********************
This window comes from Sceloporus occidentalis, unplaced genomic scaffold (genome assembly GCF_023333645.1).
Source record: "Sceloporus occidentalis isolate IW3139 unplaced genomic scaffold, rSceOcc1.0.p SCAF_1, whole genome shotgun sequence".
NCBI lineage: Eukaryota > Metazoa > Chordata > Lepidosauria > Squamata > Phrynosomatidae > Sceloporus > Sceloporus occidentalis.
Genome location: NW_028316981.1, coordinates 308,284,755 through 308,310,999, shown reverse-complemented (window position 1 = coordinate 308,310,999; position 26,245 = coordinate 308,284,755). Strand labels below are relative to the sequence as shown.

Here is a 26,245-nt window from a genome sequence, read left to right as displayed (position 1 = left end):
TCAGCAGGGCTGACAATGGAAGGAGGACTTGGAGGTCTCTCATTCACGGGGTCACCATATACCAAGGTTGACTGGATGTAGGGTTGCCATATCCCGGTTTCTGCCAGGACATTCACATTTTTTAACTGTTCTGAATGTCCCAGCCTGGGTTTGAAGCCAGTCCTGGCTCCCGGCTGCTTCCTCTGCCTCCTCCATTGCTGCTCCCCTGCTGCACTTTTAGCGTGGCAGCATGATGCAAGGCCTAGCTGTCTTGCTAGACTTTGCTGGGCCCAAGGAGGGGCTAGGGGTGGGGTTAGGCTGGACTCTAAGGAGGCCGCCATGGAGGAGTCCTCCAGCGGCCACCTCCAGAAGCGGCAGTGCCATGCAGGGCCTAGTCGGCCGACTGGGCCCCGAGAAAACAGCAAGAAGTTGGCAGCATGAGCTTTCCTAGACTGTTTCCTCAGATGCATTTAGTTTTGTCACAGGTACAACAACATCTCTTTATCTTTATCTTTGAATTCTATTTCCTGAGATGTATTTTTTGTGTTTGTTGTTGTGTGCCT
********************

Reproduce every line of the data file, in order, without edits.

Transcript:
This window comes from Sceloporus occidentalis, unplaced genomic scaffold (genome assembly GCF_023333645.1).
Source record: "Sceloporus occidentalis isolate IW3139 unplaced genomic scaffold, rSceOcc1.0.p SCAF_1, whole genome shotgun sequence".
NCBI lineage: Eukaryota > Metazoa > Chordata > Lepidosauria > Squamata > Phrynosomatidae > Sceloporus > Sceloporus occidentalis.
Genome location: NW_028316981.1, coordinates 308,284,755 through 308,310,999, shown reverse-complemented (window position 1 = coordinate 308,310,999; position 26,245 = coordinate 308,284,755). Strand labels below are relative to the sequence as shown.

Here is a 26,245-nt window from a genome sequence, read left to right as displayed (position 1 = left end):
TCAGCAGGGCTGACAATGGAAGGAGGACTTGGAGGTCTCTCATTCACGGGGTCACCATATACCAAGGTTGACTGGATGTAGGGTTGCCATATCCCGGTTTCTGCCAGGACATTCACATTTTTTAACTGTTCTGAATGTCCCAGCCTGGGTTTGAAGCCAGTCCTGGCTCCCGGCTGCTTCCTCTGCCTCCTCCATTGCTGCTCCCCTGCTGCACTTTTAGCGTGGCAGCATGATGCAAGGCCTAGCTGTCTTGCTAGACTTTGCTGGGCCCAAGGAGGGGCTAGGGGTGGGGTTAGGCTGGACTCTAAGGAGGCCGCCATGGAGGAGTCCTCCAGCGGCCACCTCCAGAAGCGGCAGTGCCATGCAGGGCCTAGTCGGCCGACTGGGCCCCGAGAAAACAGCAAGAAGTTGGCAGCATGAGCTTTCCTAGACTGTTTCCTCAGATGCATTTAGTTTTGTCACAGGTACAACAACATCTCTTTATCTTTATCTTTGAATTCTATTTCCTGAGATGTATTTTTTGTGTTTGTTGTTGTGTGCCT